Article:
A home-raised chicken to break the year-long vegetarian diet, making chapati if we got enough cooking oil, (chapati is a fried flat bread) candy and biscuits at Sunday school, and a new dress if funds permitted were village rituals that made Christmas special.
Being as it is that Christmas was the only time we got a new garment each (barring for school uniform,) I gleefully looked forward to wearing my new dress and reveling in its stiffness and scent of newness. It would not be washed for days to preserve that celebratory feel that spelled Christmas.
We children were also wise enough to commiserate with friends who hadn’t received any new clothes, knowing that such a misfortune might befall us the following year. Still, there was the special expensive Christmas food guaranteed to dissipate all of a child's forlornness in a moment.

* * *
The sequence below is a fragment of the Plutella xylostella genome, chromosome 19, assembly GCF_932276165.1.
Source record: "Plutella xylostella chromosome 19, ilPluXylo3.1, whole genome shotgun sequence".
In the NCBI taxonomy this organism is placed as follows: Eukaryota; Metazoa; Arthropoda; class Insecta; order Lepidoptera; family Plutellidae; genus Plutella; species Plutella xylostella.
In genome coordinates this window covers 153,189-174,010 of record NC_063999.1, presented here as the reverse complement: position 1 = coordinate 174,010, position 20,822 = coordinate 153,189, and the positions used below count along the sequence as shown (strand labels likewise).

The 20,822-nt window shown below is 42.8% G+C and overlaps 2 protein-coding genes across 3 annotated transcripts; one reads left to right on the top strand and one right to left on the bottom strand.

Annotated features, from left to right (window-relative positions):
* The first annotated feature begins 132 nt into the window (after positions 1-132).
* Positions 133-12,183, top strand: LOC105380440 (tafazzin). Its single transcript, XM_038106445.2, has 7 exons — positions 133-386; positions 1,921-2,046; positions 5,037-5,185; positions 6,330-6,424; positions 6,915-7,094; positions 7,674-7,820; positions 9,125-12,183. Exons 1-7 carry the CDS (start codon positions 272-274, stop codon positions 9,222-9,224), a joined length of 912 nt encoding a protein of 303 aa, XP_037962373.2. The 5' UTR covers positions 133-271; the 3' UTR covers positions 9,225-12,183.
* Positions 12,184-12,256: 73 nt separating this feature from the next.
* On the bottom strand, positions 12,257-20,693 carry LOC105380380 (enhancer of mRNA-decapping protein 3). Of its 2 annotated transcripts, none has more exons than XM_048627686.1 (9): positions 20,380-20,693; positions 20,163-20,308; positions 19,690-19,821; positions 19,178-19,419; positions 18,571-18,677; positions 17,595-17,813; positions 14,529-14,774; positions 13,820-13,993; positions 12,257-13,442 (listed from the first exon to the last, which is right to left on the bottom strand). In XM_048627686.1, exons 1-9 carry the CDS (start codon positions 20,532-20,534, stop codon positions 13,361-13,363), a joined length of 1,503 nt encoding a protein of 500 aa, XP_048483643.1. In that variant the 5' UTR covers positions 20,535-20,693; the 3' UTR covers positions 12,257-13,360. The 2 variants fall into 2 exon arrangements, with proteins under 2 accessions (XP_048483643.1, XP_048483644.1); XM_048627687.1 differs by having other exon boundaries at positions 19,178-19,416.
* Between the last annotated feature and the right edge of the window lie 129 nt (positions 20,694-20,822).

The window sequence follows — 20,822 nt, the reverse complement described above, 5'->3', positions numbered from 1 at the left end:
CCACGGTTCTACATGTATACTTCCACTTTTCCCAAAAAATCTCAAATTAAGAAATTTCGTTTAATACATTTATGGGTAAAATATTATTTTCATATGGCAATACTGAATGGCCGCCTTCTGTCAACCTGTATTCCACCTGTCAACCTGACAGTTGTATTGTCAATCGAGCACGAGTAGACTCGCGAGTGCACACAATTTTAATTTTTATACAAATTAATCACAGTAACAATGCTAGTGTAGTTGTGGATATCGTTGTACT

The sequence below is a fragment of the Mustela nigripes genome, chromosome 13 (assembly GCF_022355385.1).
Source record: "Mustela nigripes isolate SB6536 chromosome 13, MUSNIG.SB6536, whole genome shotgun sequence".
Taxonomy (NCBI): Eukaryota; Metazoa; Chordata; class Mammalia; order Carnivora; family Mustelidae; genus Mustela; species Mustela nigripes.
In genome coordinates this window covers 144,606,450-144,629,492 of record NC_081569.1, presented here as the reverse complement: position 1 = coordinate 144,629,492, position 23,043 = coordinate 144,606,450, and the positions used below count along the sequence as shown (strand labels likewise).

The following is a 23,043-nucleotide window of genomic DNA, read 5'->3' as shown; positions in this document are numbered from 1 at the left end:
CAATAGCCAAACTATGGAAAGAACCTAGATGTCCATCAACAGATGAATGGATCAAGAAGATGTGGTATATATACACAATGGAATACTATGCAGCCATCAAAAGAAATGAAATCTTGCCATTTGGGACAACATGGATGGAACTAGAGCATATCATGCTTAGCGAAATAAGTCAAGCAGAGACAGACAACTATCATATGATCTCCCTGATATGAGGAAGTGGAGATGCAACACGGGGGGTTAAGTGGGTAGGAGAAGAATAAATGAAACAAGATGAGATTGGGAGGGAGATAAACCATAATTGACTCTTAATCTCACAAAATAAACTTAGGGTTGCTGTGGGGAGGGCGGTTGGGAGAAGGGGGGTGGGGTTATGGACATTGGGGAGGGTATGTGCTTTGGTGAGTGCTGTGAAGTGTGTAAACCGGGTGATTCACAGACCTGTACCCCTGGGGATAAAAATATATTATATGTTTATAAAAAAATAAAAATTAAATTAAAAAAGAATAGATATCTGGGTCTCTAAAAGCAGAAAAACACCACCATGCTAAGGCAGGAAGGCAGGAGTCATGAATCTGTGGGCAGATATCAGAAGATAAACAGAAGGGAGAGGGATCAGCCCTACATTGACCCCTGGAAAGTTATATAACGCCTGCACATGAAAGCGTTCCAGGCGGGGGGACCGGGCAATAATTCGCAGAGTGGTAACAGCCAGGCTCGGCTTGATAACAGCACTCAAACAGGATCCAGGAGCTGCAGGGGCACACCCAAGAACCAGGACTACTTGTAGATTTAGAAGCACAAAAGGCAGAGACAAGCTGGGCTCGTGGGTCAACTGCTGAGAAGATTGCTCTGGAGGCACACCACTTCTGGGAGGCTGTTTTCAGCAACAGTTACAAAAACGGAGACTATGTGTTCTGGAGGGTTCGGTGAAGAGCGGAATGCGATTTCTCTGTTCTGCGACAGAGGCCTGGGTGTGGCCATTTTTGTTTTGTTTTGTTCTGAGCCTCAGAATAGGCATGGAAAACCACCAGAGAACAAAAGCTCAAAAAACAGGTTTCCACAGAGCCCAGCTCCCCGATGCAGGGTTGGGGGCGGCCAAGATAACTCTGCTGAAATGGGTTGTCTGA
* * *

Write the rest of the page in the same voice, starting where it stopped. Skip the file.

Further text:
For this reason, Christmas presents were always meaningful, well used, and needed.
Not so my current scenario.
When I was grafted into an Australian family that enjoys giving gifts 10 years ago, I was no longer the little girl anticipating her annual Christmas dress. I had everything I needed and could even make my own chapati and dresses if need be. In short, I appreciated gifts only if they served a purpose, but the stream of Christmas gifts in my new home did not seem very purposeful.
Instead of the excited anticipation of growing up years, I began to approach Christmas with dread. The dread of being obligated to buy presents for others, nice stuff they didn’t need but must be given in honor of family tradition. (a job that is now permanently delegated to my husband). The dread of receiving presents I didn’t need, but that still called for thankfulness because they’d come from a place of love. The dread of witnessing such waste in unnecessary reciprocal gifting when the world I know hungered and hurt and the environment bore the brunt of the excesses of the festive season.